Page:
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"Snow Flower and the Secret Fan" — There really should be a disclaimer somewhere explaining Hollywood's ill-advised tinkering on Lisa See's novel. "Inspired by" at least would tip off See's readers that the film version is far from a genuine adaptation of her tale of friendship between two women in 19th century China. "Remotely suggested by" would be closer to the truth, since director Wayne Wang shifts the bulk of the action to modern Shanghai, with two contemporary women as stand-ins for See's characters. The two women in both time periods are played by the same actresses, Li Bingbing and Gianna Jun, who often convey a deep sisterly bond despite the movie's clumsy lurches backward and forward in time. The trouble is that the modern story the filmmakers whipped up isn't very compelling. Yet it dominates the movie, continually oozing back in just as the period drama is getting interesting. The fitful cutting between eras is distracting enough, but it's truly annoying to get yanked out of See's sumptuous, exotic world of barbaric foot-binding and ancient tradition, into Wang's amorphous wanderings through the China of today. PG-13 for sexuality, violent/disturbing images and drug use. 104 minutes. Two stars out of four.

— David Germain, AP Movie Writer

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"Tabloid" — Is Joyce McKinney a delusional, manipulative narcissist? Or just a clever, plucky charmer who'll do anything for true love? Errol Morris lets her tell her own story, and lets us decide for ourselves. The master documentarian is having some fun here for the first time in a while. He's explored weighty topics with his most recent films, 2008's "Standard Operating Procedure" (about the prisoner abuse at Abu Ghraib) and 2003's Oscar-winning "The Fog of War" (about Robert McNamara, the U.S. defense secretary during much of the Vietnam War). He employs the same matter-of-fact interviewing style that has become his trademark, but in revisiting the late-'70s tale of a former beauty queen and the abducted Mormon who reportedly became her sex slave, he elicits answers that will make you giggle rather than gasp. "Tabloid" is a playful, voyeuristic guilty pleasure, an exploration of the wacky and tacky and our compulsive need to feed on such tales. It lacks the substance and insight of Morris' strongest work, but it's consistently a kick, and with the recent collapse of Britain's News of the World, it couldn't be more relevant. R for sexual content and nudity. 88 minutes. Three stars out of four.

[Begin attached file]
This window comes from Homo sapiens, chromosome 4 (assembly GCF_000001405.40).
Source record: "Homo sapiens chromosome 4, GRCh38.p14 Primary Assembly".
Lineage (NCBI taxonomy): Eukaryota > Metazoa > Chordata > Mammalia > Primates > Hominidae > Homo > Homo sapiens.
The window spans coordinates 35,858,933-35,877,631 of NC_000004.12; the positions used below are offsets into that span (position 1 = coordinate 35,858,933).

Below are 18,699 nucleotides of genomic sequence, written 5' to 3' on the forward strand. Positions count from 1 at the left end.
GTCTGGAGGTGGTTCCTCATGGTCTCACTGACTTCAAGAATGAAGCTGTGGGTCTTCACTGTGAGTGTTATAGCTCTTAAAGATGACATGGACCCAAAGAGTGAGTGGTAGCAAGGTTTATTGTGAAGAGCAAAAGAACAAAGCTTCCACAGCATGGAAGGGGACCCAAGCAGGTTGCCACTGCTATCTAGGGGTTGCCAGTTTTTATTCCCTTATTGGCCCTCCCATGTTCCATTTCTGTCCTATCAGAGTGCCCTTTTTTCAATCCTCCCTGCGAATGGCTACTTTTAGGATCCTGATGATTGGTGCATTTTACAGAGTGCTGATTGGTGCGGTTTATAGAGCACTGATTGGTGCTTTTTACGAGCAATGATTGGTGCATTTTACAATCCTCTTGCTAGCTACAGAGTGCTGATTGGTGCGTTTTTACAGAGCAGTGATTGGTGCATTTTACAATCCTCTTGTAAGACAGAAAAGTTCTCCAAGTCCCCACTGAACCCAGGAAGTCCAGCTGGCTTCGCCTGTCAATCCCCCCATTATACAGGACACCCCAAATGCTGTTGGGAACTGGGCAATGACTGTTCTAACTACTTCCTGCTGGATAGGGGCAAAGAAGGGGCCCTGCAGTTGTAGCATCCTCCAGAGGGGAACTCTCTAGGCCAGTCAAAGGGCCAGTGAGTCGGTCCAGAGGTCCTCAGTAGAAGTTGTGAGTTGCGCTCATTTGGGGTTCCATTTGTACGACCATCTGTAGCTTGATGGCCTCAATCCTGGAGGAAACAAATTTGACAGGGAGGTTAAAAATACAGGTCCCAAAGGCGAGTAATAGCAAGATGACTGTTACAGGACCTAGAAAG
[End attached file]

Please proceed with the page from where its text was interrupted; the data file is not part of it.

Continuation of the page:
— Christy Lemire, AP Movie Critic

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"Winnie the Pooh" — Pooh tends to amble unhurriedly through his days, enjoying his life and his friends in the Hundred Acre Wood at his own pace. But his new movie couldn't have come along at a better time. It is the ideal alternative to all those big, shiny, effects-laden spectacles that tend to dominate during the summer — animated or otherwise. It's not jammed with computer-generated trickery and, mercifully, it doesn't pop out at you in 3-D. This is just 68 minutes of pure, hunny-covered satisfaction. Given the source material — A.A. Milne's enduring writing for children — "Winnie the Pooh" is naturally geared toward the little ones, with its cuddly characters and pleasingly soft watercolor strokes, but not at the expense of adults' enjoyment. Quite the contrary: Grown-ups may find themselves even more engaged by it and perhaps even moved to tears. This is hilariously funny, though; there's a great energy about it, an earnestness to the adventures of Pooh, Tigger, Piglet and pals that results in abject zaniness. Jim Cummings, Craig Ferguson and Bud Luckey are among the vocal cast. G. 68 minutes. Three and a half stars out of four.

— Christy Lemire, AP Movie Critic